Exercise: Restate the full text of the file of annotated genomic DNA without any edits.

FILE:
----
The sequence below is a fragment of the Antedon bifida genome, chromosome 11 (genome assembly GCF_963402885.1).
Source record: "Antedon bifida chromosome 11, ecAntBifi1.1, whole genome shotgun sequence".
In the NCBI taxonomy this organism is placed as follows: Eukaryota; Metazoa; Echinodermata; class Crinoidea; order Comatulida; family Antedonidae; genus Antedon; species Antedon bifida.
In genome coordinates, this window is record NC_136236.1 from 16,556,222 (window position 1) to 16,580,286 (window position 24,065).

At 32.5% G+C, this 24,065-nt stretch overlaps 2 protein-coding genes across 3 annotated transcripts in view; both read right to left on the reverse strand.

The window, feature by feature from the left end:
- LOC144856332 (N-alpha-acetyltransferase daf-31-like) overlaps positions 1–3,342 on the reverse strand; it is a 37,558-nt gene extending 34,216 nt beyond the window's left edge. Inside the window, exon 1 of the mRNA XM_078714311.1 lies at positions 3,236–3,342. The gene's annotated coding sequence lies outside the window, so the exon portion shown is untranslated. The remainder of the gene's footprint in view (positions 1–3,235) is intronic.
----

The sequence below is a fragment of the Antedon bifida genome, chromosome 11 (genome assembly GCF_963402885.1).
Source record: "Antedon bifida chromosome 11, ecAntBifi1.1, whole genome shotgun sequence".
In the NCBI taxonomy this organism is placed as follows: Eukaryota; Metazoa; Echinodermata; class Crinoidea; order Comatulida; family Antedonidae; genus Antedon; species Antedon bifida.
In genome coordinates, this window is record NC_136236.1 from 16,556,222 (window position 1) to 16,580,286 (window position 24,065).

At 32.5% G+C, this 24,065-nt stretch overlaps 2 protein-coding genes across 3 annotated transcripts in view; both read right to left on the reverse strand.

The window, feature by feature from the left end:
- LOC144856332 (N-alpha-acetyltransferase daf-31-like) overlaps positions 1–3,342 on the reverse strand; it is a 37,558-nt gene extending 34,216 nt beyond the window's left edge. Inside the window, exon 1 of the mRNA XM_078714311.1 lies at positions 3,236–3,342. The gene's annotated coding sequence lies outside the window, so the exon portion shown is untranslated. The remainder of the gene's footprint in view (positions 1–3,235) is intronic.